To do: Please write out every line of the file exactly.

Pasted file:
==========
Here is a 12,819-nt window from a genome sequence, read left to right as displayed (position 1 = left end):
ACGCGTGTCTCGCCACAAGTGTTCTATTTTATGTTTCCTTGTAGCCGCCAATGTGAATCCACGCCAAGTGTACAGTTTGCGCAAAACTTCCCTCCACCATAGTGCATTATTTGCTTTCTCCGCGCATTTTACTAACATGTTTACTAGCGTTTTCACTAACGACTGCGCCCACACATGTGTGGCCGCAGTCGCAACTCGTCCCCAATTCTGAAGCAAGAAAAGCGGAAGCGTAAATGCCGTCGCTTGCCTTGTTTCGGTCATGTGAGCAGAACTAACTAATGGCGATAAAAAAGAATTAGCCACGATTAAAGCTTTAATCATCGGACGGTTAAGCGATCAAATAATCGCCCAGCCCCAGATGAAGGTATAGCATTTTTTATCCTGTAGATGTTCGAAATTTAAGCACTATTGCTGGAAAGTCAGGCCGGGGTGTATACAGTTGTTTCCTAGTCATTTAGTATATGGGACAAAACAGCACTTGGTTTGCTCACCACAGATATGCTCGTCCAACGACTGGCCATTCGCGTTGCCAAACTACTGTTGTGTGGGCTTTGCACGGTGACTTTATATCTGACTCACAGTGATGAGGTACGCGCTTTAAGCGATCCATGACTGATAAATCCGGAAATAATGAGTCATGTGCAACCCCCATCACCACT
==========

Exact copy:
Here is a 12,819-nt window from a genome sequence, read left to right as displayed (position 1 = left end):
ACGCGTGTCTCGCCACAAGTGTTCTATTTTATGTTTCCTTGTAGCCGCCAATGTGAATCCACGCCAAGTGTACAGTTTGCGCAAAACTTCCCTCCACCATAGTGCATTATTTGCTTTCTCCGCGCATTTTACTAACATGTTTACTAGCGTTTTCACTAACGACTGCGCCCACACATGTGTGGCCGCAGTCGCAACTCGTCCCCAATTCTGAAGCAAGAAAAGCGGAAGCGTAAATGCCGTCGCTTGCCTTGTTTCGGTCATGTGAGCAGAACTAACTAATGGCGATAAAAAAGAATTAGCCACGATTAAAGCTTTAATCATCGGACGGTTAAGCGATCAAATAATCGCCCAGCCCCAGATGAAGGTATAGCATTTTTTATCCTGTAGATGTTCGAAATTTAAGCACTATTGCTGGAAAGTCAGGCCGGGGTGTATACAGTTGTTTCCTAGTCATTTAGTATATGGGACAAAACAGCACTTGGTTTGCTCACCACAGATATGCTCGTCCAACGACTGGCCATTCGCGTTGCCAAACTACTGTTGTGTGGGCTTTGCACGGTGACTTTATATCTGACTCACAGTGATGAGGTACGCGCTTTAAGCGATCCATGACTGATAAATCCGGAAATAATGAGTCATGTGCAACCCCCATCACCACT